by Jonathan Mead
I know what you’re thinking: what could I possibly learn from the three groups that have the worst reputations? Hear me out a minute. There are a few great things I think we can learn from the best of each of these professions. After all, sometimes the best lessons come from the most unexpected sources. This advice can be applied to your career—or, if you’re an entrepreneur, with clients.
Lesson 1: Lawyers
So, what can we learn from the best lawyers? How to lie through our asses? Well, sometimes lying to save someone a little embarrassment can be advantageous, but that’s not what I’d like to focus on here.
The biggest lesson we can learn from great lawyers is building a case. A few weeks ago, I approached my boss to ask for a raise. A few years ago, I would have gone in without giving what I would say a second thought. In fact, my last boss almost laughed when I asked him for a raise. Not because I didn’t deserve it, but because I didn’t beat around the bush. I just straight out asked for a raise, right after saying, “There’s something I’d like to talk to you about.”
This time when I asked my boss for a raise, I took the time to sit down and build a case. I listed all of the job responsibilities I currently have, as well as new responsibilities I’ve taken on since I started a year ago. I also made a note of what had changed and how some of my new responsibilities were those of someone that would be hired at a much higher rate.
I talked about the things that I had changed in my position: how I had improved it, what I’ve done differently and the benefits I’ve been brought to the department. I also made a big note to emphasize any way that I had “revolutionized” the process and made it more streamlined. This included building a database for our employee recognition program that previously was a 7 mile long Excel spreadsheet.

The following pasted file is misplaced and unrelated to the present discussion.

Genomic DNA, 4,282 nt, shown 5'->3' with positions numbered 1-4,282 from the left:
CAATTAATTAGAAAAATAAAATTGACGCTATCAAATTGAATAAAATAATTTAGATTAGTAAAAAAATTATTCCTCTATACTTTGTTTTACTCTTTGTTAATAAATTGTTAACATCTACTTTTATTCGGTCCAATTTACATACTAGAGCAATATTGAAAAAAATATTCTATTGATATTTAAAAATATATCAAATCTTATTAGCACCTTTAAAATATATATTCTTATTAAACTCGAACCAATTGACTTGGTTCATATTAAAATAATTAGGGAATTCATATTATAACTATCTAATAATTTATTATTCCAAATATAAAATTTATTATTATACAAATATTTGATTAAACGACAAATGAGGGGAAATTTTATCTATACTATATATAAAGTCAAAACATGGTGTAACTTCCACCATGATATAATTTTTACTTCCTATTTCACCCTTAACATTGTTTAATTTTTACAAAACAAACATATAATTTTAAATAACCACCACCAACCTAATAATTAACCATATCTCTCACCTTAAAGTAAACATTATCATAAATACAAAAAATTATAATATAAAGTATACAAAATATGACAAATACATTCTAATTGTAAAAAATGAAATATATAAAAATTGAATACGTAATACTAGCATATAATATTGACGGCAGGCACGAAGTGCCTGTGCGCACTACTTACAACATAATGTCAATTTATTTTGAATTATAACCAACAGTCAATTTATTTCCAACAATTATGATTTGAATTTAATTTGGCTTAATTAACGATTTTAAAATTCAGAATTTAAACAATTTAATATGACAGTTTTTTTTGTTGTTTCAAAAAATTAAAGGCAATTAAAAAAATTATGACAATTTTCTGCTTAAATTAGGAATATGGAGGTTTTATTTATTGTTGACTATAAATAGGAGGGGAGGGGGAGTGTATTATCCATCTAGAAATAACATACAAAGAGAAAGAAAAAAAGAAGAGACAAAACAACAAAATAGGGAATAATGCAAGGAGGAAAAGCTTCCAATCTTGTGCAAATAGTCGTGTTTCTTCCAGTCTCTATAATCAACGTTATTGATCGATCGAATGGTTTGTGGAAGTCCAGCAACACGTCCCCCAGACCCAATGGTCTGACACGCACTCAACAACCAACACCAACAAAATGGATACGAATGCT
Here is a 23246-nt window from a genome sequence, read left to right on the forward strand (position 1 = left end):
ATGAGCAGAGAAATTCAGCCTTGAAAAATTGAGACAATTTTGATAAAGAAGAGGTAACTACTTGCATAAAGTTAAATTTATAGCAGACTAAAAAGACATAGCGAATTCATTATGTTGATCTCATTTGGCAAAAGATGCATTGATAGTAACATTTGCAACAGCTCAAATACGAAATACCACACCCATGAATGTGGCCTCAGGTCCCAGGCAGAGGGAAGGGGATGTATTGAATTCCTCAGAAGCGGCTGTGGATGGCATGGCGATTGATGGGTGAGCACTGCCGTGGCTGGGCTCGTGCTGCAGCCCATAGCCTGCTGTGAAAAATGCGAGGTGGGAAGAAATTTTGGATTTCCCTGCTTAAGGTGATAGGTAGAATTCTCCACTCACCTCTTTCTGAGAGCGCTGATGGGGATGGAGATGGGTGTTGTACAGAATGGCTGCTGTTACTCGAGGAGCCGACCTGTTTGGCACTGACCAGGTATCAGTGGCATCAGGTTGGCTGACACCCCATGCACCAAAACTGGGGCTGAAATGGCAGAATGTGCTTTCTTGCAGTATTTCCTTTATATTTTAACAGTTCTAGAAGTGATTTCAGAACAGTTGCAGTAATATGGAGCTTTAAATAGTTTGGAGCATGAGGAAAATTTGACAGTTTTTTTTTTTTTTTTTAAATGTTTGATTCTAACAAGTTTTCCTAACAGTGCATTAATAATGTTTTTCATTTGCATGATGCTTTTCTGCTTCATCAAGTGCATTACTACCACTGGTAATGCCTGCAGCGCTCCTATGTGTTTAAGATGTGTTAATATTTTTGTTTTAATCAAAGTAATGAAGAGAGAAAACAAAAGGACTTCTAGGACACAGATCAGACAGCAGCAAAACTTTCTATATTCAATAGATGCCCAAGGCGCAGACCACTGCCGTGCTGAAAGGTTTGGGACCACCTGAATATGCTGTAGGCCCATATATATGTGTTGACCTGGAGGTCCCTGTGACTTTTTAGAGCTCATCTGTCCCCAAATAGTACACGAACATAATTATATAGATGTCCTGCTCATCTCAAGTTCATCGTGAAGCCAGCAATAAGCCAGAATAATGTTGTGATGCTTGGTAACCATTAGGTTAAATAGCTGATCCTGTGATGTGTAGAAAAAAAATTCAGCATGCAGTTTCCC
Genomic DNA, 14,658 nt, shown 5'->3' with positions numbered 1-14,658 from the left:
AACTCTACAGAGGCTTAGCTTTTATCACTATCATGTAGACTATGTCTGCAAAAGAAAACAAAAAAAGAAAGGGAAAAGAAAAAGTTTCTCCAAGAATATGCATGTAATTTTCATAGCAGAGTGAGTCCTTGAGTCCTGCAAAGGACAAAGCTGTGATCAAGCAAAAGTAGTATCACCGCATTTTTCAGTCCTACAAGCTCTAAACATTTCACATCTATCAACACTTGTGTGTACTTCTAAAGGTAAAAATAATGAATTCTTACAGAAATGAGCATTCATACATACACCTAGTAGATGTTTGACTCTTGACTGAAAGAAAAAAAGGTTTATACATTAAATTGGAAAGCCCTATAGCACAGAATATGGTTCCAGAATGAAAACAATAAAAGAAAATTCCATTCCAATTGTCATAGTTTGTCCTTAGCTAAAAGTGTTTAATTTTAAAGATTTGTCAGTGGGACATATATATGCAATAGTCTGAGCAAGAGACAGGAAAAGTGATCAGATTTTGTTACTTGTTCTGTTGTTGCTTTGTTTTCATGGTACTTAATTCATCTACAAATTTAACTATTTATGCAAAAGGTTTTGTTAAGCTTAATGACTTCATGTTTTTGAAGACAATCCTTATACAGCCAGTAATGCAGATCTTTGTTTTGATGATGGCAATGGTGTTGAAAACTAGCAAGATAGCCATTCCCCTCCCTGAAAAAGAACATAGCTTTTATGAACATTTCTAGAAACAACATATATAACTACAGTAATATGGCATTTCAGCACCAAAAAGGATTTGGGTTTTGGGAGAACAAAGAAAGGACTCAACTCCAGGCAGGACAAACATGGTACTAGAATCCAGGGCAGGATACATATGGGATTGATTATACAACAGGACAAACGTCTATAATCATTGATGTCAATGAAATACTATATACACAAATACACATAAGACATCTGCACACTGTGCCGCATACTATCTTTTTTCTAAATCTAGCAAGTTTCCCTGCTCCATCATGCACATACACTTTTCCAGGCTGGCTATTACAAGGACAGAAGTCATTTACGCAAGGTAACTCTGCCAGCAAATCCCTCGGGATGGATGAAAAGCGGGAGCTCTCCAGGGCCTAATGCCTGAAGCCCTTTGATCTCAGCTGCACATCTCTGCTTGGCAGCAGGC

I didn’t spend an inordinate amount of time creating this document, maybe an hour or two. (I’m not a member of the cult of productivity.) Most of it was already in my head, as I’d been mulling it over for a few months.
Building a case does a few things:
- It helps you stay focused during the meeting. Instead of trailing off, you have notes that you can refer back to to make your case.
- Your employer will be impressed that you’ve actually given this some thought.
- By building a compelling case for why you deserve a raise, it will be very difficult for your employer to say no or not negotiate with your request.
If you’re not an office worker bee, this can also be applied to asking a client for an increased cost and listing what you’ve done to help them increase sales or marketability.
Lesson 2: Marketers
All of this talk about impact and what you’ve offered your employer leads me to a common marketing discussion: benefits.
If you’ve ever been grazed with Marketing 101, you’ll know that it’s a common mantra to sell benefits, not features. This advice is so crucial to your business that it can either make it or break it. At the very least, it can mean the difference between your highest potential and just scraping by.